frightened, and in about three days I was sober. On the
day before Christmas I telephoned him and told him I was
sober and asked him to come home. He said he'd see. I
waited all the rest of that day and paced the floor all
At noon on Christmas
Day I called my family in New York, wished them a Merry
Christmas, and assured them everything was fine with me.
I almost broke down and cried when I talked with them
but I didn't. It was the one redeeming act of that Christmas.
Then in a couple of
hours, when there was still no word from my husband and
no sign of him, I had the feeling we alcoholics all know.
"What's the use? What's the sense in trying to do
the right thing?" There was that awful alcoholic
I went out to a restaurant,
found a booth way back in the rear, and started drinking.
All afternoon I sat there and drank and played Bing Crosby's
recording of "Silent Night" over and over again
on the juke box.
this day I can't hear that song without remembering that
awful Christmas of 1940.
What happened afterwards
I don't know. I completely blacked out. The next recollection
I have is of my husband coming into my room (I later found
out it was on New Year's Eve) accompanied by two policemen.
This time I didn't put up any fight because I knew why
they were there and where I was going, the psychopathic
ward of the City Hospital, where I had been once before.
Did that stop my drinking?
Temporarily, but not for long.
Things went from bad
to worse, and since I had finally and completely failed
at the job of being a wife and a mother, my marriage ended.
And then I went back home to live with my parents, and
the merry-go-round started again—only this time
I didn't have to worry about waking up behind bars in
a psychiatric ward.
Instead, I started
going to a nice private sanitarium which, after the first
visit, turned out to be more like a country club than
anything else. After the first two or three days you were
allowed the run of the place and it was a lot of fun.
Also, after the first visit I learned I could refuse to
sign myself in unless they gave me a glass of whiskey
in one hand and a glass of paraldehyde in the other. This
easy method of sobering up would last at least three days.
There were doctors
and psychiatrists there who tried to help me, but at that
point I wasn't having help from anyone. I didn't want
help. I had decided I was no good—never would be
any good, and the sooner I could drink myself out of this
life, the better.
visits to that sanitarium went on for nearly three years,
until in March of 1944, my father died and I was too drunk
to attend his funeral. At that point everyone decided
something drastic had to be done. They held consultations
and discussions, and finally decided to give me the "Conditioned
Reflex" treatment. I won't go into detail about that,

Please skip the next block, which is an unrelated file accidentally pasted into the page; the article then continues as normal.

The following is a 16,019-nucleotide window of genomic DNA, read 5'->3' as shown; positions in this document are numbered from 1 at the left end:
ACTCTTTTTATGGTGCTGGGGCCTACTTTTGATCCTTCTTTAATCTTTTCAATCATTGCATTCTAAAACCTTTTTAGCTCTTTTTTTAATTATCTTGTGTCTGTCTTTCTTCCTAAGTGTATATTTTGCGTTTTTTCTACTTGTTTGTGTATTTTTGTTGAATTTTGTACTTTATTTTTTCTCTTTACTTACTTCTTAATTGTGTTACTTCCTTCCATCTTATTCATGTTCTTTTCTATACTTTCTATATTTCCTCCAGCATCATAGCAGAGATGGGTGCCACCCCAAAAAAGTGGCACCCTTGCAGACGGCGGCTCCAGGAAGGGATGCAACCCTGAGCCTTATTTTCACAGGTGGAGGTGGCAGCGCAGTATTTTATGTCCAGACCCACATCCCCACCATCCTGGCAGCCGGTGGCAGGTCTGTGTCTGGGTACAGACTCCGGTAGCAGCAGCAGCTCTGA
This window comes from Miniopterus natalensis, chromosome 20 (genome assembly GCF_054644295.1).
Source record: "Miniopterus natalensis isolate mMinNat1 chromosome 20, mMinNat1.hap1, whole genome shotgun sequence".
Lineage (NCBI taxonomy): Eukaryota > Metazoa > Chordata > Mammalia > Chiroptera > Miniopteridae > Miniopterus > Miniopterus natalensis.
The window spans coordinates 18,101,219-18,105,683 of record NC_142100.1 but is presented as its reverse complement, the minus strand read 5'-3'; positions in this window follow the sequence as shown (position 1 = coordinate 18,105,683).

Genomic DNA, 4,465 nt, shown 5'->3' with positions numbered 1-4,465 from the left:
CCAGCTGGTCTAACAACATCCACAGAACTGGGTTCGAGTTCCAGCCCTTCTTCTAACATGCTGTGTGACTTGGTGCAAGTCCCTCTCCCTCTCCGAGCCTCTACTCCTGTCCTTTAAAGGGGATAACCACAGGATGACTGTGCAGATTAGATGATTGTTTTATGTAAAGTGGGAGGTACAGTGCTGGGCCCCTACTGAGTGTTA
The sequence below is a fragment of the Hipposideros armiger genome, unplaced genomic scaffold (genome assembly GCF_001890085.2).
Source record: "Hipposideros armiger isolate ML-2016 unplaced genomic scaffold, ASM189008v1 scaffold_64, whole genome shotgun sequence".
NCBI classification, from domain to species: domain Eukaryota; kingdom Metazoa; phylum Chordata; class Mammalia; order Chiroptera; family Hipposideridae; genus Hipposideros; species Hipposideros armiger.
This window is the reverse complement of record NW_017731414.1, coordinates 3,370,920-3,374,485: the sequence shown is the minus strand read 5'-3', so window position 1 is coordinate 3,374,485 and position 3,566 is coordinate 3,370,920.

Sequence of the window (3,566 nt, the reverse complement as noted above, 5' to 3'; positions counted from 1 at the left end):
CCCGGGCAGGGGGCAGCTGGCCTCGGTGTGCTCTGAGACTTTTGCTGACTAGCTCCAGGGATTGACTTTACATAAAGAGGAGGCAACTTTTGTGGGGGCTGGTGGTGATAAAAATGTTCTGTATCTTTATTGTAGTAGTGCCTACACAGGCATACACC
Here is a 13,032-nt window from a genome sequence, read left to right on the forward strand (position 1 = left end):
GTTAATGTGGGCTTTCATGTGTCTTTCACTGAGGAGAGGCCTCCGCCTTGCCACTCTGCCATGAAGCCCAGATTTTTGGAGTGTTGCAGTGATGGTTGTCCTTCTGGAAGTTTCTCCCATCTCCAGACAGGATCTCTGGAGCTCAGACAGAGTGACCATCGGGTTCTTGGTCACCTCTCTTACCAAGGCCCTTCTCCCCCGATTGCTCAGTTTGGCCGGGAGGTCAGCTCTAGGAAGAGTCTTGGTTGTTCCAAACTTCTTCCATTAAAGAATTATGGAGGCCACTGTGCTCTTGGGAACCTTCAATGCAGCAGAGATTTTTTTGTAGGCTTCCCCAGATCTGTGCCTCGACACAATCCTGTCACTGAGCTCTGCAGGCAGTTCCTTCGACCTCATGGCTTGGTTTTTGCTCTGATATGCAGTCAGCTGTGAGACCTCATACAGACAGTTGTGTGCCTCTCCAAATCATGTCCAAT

but I can assure you it's no fun.
The idea behind it
is that, having taken the treatment, your system is so
"conditioned" that the mere sight or smell or
taste of alcohol produces a violent reaction, and you
become ill. But it didn't condition this girl's thinking.
You may wonder why,
since I was having all this trouble, and was having to
seek the assistance of others, A.A. hadn't come into the
picture. Actually it had, way back in 1940.
The same doctor who
had sent me to the psycho had asked my husband, "Why
don't you send her to this Alcoholics Anonymous?"
My husband said, "What
At that time there
hadn't been any publicity such as we have now. Even the
Jack Alexander Saturday Evening Post article hadn't been
written, and there was only a tiny group of people in
So the doctor said,
"I really don't know too much about it, but they
tell me it is a bunch of drunks who get together..."
My husband interrupted,
"She's bad enough now without getting mixed up with
a bunch of drunks."
And so, in those following
years, whenever A.A. was mentioned I would have no part
of it. In my screwed up mind I kept thinking I could have
gone to A.A. way
there in 1940, and perhaps saved my marriage and home.
I even wanted to—but I wasn't allowed to, so I won't
in November of 1944, at long last I went to A.A.
And A.A. took this
wreck of a woman and brought her back to life.
Why did it work for
me when all other agencies had failed? Was it because
they told me in A.A. that I was an alcoholic?
No, I had known that.
Yes, I even knew I
was a "chronic alcoholic."
On one occasion when
I was serving time in my favorite drying-out place while
I was having a session with the psychiatrist, she left
my case history on her desk when she was called away from
the room. Sly and crafty, I thought now I'll find out
what they think of me here, what they "have on"
me, what I've said coming in here drunk. There at the
top of the folder was my name, age and address, and underneath
were the words, "Periodic Drinker." Only they
had been scratched out and over them was written, "Chronic
As an indication of
just how confused and mixed up I was, just as soon as
I could I left the office and hurried around to tell other
patients that I was getting better. I had been promoted
from a periodic drinker to a chronic alcoholic! I honestly